The deadline for NFL players to opt out of the 2020 regular season due to health and safety concerns stemming from the ongoing Coronavirus pandemic was Thursday at 4 p.m.
No Steelers players decided on that option.
That’s good news if you’re the Steelers, I suppose. After all, football is often a war of attrition, and with the sport being such a physically high-risk proposition as it is, the team certainly didn’t want to begin training camp already knowing it would be without one or several players—some of whom may have been very important cogs in the machine.
But even if one or several Steelers players had opted out, that would have been understandable to coaches, teammates and fans.
At least I’d like to think so.
As Thursday’s deadline approached, and it started to become a reality that no Steelers players would sit out the season, the general sentiment seemed to be one of relief and celebration that these guys had decided to band together and play for one another, with the ultimate goal obviously being a championship.
In fact, I witnessed some of those exact opinions being expressed on social media (I know, never a good idea to read social media). Perhaps I’m virtue signaling (this is a new thing people say about other people on social media, so I hope I’m using it right), but I’m not so sure I feel comfortable acting all celebratory and excited about the Steelers being one of the few teams who didn’t have anyone opt out.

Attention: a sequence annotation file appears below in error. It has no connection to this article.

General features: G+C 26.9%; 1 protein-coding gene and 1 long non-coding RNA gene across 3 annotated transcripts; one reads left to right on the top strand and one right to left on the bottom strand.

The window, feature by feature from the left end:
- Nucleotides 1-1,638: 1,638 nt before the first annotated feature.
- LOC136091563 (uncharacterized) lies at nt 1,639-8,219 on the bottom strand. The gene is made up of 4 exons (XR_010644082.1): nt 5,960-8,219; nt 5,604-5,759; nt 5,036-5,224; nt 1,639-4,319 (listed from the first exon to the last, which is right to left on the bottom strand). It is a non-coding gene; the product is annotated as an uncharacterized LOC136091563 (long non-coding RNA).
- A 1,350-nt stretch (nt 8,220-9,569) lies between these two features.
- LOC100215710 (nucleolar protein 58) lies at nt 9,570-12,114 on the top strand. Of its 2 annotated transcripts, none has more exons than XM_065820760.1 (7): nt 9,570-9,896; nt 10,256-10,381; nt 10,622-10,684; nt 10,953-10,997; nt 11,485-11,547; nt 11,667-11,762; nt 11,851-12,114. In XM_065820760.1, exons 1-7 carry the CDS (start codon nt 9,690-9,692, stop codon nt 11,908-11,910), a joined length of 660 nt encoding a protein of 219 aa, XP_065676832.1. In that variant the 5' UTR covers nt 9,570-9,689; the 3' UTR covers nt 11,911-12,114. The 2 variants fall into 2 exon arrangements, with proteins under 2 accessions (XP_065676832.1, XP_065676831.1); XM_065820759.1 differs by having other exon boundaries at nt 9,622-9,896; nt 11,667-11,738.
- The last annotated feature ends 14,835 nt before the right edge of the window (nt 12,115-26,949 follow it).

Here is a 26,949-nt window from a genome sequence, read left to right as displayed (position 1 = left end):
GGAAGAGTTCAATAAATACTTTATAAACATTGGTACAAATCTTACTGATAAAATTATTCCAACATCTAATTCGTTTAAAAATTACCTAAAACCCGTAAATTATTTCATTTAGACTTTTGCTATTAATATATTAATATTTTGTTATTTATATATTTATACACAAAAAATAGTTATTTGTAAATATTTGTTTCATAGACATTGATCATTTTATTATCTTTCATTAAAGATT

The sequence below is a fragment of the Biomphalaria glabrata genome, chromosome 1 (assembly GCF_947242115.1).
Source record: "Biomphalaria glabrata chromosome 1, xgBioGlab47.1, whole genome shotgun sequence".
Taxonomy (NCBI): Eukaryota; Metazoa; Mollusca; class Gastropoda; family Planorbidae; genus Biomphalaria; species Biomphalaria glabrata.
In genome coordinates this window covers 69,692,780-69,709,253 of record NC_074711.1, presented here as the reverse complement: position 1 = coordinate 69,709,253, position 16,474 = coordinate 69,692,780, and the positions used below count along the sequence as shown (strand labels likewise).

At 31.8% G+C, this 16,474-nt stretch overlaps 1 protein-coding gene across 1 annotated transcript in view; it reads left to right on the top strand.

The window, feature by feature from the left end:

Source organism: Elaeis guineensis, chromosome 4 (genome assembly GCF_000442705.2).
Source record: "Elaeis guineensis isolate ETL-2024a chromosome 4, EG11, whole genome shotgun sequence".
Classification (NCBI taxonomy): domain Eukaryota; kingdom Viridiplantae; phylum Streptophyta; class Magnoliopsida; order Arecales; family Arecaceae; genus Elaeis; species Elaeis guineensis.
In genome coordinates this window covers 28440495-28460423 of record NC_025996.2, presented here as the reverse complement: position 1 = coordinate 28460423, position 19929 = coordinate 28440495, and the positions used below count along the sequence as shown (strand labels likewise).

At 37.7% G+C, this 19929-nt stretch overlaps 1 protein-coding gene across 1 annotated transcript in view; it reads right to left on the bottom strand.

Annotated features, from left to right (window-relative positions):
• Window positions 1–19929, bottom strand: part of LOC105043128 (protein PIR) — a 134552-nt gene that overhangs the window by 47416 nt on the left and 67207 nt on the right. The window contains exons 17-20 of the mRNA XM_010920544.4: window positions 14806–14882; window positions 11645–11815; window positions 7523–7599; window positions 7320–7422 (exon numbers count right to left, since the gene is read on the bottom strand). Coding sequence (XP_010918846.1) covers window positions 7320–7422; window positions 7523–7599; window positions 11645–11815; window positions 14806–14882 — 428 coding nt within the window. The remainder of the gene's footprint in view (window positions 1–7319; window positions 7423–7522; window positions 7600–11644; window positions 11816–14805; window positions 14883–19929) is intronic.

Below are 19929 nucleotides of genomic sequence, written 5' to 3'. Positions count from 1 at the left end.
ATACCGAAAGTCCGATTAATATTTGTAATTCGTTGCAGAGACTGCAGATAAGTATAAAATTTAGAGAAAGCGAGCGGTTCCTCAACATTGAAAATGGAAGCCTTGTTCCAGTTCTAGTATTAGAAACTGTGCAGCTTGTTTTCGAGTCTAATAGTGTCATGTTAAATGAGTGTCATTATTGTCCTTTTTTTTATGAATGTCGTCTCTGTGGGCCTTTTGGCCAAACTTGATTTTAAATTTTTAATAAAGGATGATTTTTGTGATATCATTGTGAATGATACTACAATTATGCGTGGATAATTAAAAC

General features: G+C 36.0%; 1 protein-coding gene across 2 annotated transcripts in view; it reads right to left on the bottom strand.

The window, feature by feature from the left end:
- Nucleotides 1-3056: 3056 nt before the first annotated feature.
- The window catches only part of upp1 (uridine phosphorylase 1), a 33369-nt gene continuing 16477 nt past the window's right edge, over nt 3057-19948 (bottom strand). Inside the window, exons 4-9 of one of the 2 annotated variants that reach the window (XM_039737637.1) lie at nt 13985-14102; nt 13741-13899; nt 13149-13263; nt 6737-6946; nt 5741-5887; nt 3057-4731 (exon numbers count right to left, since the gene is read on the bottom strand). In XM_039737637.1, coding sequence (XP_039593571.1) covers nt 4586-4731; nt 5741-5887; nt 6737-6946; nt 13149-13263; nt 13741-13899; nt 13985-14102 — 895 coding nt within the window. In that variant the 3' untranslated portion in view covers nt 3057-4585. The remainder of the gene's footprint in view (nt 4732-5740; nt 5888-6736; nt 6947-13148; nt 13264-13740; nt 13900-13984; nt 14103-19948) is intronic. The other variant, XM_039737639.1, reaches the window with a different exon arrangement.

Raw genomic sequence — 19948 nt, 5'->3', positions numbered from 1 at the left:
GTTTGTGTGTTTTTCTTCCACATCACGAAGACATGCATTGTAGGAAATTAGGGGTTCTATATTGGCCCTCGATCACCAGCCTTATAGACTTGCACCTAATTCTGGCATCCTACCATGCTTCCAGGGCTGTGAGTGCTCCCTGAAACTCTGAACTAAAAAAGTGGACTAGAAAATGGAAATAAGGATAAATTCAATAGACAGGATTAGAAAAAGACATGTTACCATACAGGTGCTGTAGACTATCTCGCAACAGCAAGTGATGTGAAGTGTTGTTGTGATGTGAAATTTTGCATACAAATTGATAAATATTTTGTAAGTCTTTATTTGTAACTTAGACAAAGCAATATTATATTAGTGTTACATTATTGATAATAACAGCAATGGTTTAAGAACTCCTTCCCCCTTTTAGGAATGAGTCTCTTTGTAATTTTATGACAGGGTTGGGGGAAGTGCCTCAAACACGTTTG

Why? Because what would have been the reaction to any Steelers opt outs? Would there have been overt disappointment? Would people have called these players selfish? I’d like to think not, but I’ve seen other players lash out at their fans on social media for calling them selfish, such as Bills’ cornerback Tre’Davious White, who took to Twitter to voice his displeasure:
“Crazy that me choosing my family’s wellbeing over a game comes with so called fans attacking and questioning me and saying I’m selfish. No you guys are selfish for thinking that football is bigger than life. Oh by the way my girl’s grandfather passed from COVID. U understand now?”
I’d hope that cries of selfishness wouldn’t have been directed at, for example, defensive lineman Cam Heyward, who suffers from asthma, or running back James Conner, who is a cancer survivor.
It would have been disappointing had either player opted out, but certainly understandable, considering both are clearly in the higher risk category.
But what about players who aren’t at a higher risk?
As crazy and perhaps disingenuous as this may come off as, if quarterback Ben Roethlisberger, just returning after a forgettable 2019 that was snuffed out by major elbow surgery, had decided to opt out, I could see that.
In fact, Roethlisberger was one of the first Steelers who came to mind when I was thinking of players who may have chosen to sit out. Here’s a guy who seriously contemplated retirement as recently as three offseasons ago. He decided to keep playing, but there was an image from the 2017 training camp of Roethlisberger embracing his young daughter, a little girl that didn’t see him as a multi-Super Bowl-winning quarterback whose franchise depended on his performance—she just knew him as Daddy.